Sunday, January 29, 2012

Portraits From Memory, "Chapter" Eleven

“Some of My Contemporaries at Cambridge,” pages 67-74

“From the moment that I went up to Cambridge at the beginning of October 1890, everything went well with me [p. 67].” Russell quickly made the acquaintance of many people who became intimate friends. The opening paragraph of this chapter provides a sketch of Charles Sanger, whom Russell met that first week in Cambridge and with whom he remained close until Sanger’s demise in 1930. “I have never known anyone else with such a perfect combination of penetrating intellect and warm affection [p. 68].” The description of Sanger is followed by admiring stories of the brothers Theodore and Crompton Llewelyn Davies. (Russell doesn’t note it, but these brothers were uncles to the boys who served as the inspiration for Peter Pan.) Theodore, in the midst of a thriving career in government, died at the age of 34 in 1905. Crompton “was one of the wittiest men that I have ever known, with a great love of mankind combined with a contemptuous hatred for most individual men [p. 70].” Next up for Russell is J. M. E. McTaggart, whom we met in "Chapter" Two. McTaggart was a shy but respected Hegelian. McTaggart broke with Russell due to Bertie’s views on WWI, and worked (successfully) at revoking Russell’s lectureship. [Russell refers to Sanger and McTaggart, incidentally, only by their surnames.]

In his third year at Cambridge, Russell met the first-year student G. E. Moore, “and for some years he fulfilled my ideal of genius [p. 72].” Moore was purity personified, and was virtually incapable of lying. He would repeatedly burn his fingers trying to light a pipe, because he would be distracted by argumentation after he struck the match but before he lit the pipe.

Charles, Bob, and George Trevelyan became friends of Bertie’s, especially Bob. “Bob Trevelyan was, I think, the most bookish person that I have ever known [p. 73].” Bob preferred books to virtually all non-reading pursuits. Bertie names but says little about some other friends, including Roger Fry, and the somewhat younger E.M. Forster, Lytton Strachey, and Maynard Keynes. Life was fun and friend-filled. “It was a generation that I am glad to have belonged to [p. 74].”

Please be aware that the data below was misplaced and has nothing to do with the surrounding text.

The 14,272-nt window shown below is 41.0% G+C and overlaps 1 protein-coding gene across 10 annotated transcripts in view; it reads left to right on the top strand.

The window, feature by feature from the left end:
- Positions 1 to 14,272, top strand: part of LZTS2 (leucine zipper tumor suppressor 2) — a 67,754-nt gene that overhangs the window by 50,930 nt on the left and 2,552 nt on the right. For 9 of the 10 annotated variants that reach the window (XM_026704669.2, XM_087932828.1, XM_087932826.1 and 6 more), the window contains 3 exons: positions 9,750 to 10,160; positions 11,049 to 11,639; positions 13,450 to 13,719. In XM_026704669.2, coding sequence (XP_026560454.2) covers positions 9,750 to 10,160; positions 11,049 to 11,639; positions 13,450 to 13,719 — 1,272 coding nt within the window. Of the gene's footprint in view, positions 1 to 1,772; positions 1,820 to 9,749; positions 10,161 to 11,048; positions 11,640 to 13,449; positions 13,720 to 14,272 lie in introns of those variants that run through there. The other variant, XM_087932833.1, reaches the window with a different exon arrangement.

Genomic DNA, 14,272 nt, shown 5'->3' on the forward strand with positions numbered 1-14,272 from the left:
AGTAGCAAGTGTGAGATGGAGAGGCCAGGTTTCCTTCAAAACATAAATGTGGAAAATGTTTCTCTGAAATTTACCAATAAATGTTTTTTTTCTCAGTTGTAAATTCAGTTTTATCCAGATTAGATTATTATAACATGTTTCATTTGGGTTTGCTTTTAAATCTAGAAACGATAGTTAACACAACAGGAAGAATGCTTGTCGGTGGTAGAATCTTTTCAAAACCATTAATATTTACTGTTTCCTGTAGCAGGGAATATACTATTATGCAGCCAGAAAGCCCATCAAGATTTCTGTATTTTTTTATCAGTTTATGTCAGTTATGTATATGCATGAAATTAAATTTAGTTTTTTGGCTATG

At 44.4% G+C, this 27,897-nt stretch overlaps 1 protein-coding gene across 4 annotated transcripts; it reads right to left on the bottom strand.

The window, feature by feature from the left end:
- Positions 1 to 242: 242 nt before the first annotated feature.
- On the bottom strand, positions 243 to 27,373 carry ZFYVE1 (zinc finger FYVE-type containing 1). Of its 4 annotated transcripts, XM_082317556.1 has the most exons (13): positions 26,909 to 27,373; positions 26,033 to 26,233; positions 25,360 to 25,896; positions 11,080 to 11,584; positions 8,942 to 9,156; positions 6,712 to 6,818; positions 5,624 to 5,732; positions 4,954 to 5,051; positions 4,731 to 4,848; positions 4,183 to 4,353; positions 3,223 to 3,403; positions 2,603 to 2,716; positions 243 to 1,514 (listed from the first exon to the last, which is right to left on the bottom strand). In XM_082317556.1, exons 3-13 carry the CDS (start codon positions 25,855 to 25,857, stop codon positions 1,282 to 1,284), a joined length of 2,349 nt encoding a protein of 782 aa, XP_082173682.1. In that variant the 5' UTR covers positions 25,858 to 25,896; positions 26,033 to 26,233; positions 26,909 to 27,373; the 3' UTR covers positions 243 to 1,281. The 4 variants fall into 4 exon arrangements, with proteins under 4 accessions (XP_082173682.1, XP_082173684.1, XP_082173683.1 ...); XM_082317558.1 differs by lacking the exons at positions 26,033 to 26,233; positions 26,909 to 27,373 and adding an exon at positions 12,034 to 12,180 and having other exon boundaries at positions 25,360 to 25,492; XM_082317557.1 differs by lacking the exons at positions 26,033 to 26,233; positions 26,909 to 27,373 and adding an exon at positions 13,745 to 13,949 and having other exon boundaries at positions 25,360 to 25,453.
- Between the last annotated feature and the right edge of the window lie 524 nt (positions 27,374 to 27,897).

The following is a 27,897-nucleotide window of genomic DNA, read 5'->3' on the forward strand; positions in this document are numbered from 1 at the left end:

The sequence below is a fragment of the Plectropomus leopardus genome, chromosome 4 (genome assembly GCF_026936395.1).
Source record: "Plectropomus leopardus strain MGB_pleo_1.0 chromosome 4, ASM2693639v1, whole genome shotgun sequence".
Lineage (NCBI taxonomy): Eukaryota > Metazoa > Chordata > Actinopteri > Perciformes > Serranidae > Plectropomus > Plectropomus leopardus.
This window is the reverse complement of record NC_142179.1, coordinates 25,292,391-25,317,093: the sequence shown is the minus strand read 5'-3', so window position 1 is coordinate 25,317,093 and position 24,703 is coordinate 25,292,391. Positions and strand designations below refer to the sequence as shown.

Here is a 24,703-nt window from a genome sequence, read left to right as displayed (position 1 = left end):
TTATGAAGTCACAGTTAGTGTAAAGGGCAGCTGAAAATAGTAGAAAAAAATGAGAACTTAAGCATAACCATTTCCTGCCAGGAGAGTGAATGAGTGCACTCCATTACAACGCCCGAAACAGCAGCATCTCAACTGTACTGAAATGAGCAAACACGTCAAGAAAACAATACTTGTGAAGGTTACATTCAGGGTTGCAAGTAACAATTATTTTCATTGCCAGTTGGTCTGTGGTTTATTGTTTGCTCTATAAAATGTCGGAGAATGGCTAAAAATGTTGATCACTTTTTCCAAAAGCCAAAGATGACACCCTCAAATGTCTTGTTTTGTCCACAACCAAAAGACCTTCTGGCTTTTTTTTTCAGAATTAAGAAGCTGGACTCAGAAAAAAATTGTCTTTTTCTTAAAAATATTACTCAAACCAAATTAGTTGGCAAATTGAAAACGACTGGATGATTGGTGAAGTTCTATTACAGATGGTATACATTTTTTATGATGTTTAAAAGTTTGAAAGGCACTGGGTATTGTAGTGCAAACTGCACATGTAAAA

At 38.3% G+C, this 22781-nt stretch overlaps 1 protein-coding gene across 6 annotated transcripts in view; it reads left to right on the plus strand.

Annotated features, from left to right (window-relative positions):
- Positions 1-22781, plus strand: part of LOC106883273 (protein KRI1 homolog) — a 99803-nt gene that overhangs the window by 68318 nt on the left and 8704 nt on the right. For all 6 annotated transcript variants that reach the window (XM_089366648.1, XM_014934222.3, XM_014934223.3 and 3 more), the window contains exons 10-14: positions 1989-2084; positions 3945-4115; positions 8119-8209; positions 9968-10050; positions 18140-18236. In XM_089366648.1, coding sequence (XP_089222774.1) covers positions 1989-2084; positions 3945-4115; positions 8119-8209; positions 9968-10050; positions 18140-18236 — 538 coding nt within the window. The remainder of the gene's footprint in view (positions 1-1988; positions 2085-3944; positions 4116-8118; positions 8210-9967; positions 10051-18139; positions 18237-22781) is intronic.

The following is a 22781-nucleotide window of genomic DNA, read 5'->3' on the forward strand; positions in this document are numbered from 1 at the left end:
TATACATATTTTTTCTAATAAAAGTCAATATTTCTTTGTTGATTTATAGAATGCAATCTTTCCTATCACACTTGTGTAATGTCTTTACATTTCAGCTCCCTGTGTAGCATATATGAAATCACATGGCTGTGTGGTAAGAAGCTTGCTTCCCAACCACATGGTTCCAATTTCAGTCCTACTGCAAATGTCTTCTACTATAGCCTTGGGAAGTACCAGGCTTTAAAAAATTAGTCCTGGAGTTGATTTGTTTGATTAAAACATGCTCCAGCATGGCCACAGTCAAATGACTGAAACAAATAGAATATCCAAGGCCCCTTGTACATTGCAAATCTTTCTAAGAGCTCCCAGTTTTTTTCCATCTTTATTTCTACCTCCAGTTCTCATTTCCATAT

Sunday, January 22, 2012

Portraits From Memory, "Chapter" Ten

“Some Cambridge Dons of the Nineties,” pages 60-66

Some of them were quite mad, it seems. Others were vain and obsessed with royalty. Many of the oddest characters existed only in university folklore by the time that Russell arrived at Cambridge, alas.

Despite the tradition of eccentricity, “The great majority of Dons did their work competently without being either laughable or interesting [p. 62].” They were generally esteemed by Russell and the other students.

Henry Sidgwick’s faith became shaky; he ceded his Cambridge fellowship that required, at its initiation, that he sign the standard Anglican oath – even though he was sincere at the time of his signing. His resignation helped speed the demise of the religious requirement. “In philosophical ability he [Sidgwick] was not quite in the first rank, but his intellectual integrity was absolute and undeviating [p. 63].” Russell also expresses gratitude to, and high regard for, his main philosophy teacher, James Ward, despite academic disagreements.